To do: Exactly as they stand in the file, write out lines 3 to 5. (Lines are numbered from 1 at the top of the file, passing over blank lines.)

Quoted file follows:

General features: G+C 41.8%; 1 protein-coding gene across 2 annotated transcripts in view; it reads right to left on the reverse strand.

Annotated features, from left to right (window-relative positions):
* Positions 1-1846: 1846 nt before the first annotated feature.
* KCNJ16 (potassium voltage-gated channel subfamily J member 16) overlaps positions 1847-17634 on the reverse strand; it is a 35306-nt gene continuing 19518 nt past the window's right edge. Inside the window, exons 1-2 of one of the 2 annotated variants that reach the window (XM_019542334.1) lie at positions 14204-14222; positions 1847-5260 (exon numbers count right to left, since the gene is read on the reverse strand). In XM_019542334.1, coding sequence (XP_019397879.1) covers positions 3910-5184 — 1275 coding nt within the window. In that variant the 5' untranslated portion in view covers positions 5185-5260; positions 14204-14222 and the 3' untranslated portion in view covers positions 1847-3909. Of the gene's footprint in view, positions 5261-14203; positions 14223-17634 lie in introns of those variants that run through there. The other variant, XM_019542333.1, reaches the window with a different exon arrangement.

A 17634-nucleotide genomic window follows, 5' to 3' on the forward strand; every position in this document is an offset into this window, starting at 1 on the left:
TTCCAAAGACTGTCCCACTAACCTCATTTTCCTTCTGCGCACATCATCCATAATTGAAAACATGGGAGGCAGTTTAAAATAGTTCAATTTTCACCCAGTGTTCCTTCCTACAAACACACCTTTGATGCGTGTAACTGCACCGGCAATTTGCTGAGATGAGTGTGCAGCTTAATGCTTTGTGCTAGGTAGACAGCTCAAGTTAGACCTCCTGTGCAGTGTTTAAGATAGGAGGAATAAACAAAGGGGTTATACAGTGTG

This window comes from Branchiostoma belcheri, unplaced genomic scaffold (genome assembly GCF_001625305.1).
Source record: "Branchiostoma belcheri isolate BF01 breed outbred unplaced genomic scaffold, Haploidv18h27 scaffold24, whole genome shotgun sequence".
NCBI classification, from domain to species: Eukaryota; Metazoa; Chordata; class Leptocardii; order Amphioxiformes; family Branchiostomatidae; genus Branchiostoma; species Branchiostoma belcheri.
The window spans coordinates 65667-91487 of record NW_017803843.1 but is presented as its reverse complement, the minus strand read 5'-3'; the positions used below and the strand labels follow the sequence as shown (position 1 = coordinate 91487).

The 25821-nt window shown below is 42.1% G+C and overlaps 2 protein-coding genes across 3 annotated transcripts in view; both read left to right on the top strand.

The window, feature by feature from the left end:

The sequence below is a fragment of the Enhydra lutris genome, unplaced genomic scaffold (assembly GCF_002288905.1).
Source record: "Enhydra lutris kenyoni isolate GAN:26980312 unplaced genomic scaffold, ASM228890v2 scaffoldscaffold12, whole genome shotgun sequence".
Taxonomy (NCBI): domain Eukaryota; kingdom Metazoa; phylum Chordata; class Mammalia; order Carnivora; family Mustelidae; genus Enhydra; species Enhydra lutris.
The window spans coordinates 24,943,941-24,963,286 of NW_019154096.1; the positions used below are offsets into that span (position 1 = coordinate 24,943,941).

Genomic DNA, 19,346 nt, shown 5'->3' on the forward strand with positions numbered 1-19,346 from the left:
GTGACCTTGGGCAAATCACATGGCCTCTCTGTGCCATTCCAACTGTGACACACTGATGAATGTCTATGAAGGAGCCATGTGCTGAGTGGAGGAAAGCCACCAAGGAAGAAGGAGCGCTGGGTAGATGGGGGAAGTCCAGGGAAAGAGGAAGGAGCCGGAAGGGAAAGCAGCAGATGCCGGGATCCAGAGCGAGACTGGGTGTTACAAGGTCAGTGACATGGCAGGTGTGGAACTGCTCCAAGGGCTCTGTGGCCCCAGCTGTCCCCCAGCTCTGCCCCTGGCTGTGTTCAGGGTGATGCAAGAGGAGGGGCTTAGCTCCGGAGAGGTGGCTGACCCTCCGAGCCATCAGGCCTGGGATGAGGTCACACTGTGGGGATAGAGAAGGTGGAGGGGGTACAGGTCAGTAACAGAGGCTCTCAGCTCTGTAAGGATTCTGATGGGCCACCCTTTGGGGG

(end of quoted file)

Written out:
* Positions 1-1846: 1846 nt before the first annotated feature.
* KCNJ16 (potassium voltage-gated channel subfamily J member 16) overlaps positions 1847-17634 on the reverse strand; it is a 35306-nt gene continuing 19518 nt past the window's right edge. Inside the window, exons 1-2 of one of the 2 annotated variants that reach the window (XM_019542334.1) lie at positions 14204-14222; positions 1847-5260 (exon numbers count right to left, since the gene is read on the reverse strand). In XM_019542334.1, coding sequence (XP_019397879.1) covers positions 3910-5184 — 1275 coding nt within the window. In that variant the 5' untranslated portion in view covers positions 5185-5260; positions 14204-14222 and the 3' untranslated portion in view covers positions 1847-3909. Of the gene's footprint in view, positions 5261-14203; positions 14223-17634 lie in introns of those variants that run through there. The other variant, XM_019542333.1, reaches the window with a different exon arrangement.

A 17634-nucleotide genomic window follows, 5' to 3' on the forward strand; every position in this document is an offset into this window, starting at 1 on the left: